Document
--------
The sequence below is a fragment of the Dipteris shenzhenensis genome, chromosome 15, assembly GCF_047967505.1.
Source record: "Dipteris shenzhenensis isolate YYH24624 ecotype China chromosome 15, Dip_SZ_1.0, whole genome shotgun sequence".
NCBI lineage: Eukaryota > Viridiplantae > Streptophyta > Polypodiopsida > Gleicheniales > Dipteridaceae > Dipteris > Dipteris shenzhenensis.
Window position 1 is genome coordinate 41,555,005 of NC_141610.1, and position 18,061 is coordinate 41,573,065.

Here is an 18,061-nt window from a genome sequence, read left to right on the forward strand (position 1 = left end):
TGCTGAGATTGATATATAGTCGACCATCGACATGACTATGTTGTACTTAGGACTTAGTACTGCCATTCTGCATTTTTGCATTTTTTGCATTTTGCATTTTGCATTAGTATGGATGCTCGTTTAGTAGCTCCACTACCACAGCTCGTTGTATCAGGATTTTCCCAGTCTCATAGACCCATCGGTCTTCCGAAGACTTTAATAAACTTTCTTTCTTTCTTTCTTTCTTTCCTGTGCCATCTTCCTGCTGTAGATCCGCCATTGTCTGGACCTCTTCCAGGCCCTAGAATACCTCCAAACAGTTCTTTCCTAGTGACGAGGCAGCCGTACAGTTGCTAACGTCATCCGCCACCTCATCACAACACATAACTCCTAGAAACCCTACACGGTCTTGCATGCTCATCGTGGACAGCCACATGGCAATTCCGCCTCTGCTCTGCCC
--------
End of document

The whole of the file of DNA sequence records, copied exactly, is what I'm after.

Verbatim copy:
The sequence below is a fragment of the Dipteris shenzhenensis genome, chromosome 15, assembly GCF_047967505.1.
Source record: "Dipteris shenzhenensis isolate YYH24624 ecotype China chromosome 15, Dip_SZ_1.0, whole genome shotgun sequence".
NCBI lineage: Eukaryota > Viridiplantae > Streptophyta > Polypodiopsida > Gleicheniales > Dipteridaceae > Dipteris > Dipteris shenzhenensis.
Window position 1 is genome coordinate 41,555,005 of NC_141610.1, and position 18,061 is coordinate 41,573,065.

Here is an 18,061-nt window from a genome sequence, read left to right on the forward strand (position 1 = left end):
TGCTGAGATTGATATATAGTCGACCATCGACATGACTATGTTGTACTTAGGACTTAGTACTGCCATTCTGCATTTTTGCATTTTTTGCATTTTGCATTTTGCATTAGTATGGATGCTCGTTTAGTAGCTCCACTACCACAGCTCGTTGTATCAGGATTTTCCCAGTCTCATAGACCCATCGGTCTTCCGAAGACTTTAATAAACTTTCTTTCTTTCTTTCTTTCTTTCCTGTGCCATCTTCCTGCTGTAGATCCGCCATTGTCTGGACCTCTTCCAGGCCCTAGAATACCTCCAAACAGTTCTTTCCTAGTGACGAGGCAGCCGTACAGTTGCTAACGTCATCCGCCACCTCATCACAACACATAACTCCTAGAAACCCTACACGGTCTTGCATGCTCATCGTGGACAGCCACATGGCAATTCCGCCTCTGCTCTGCCC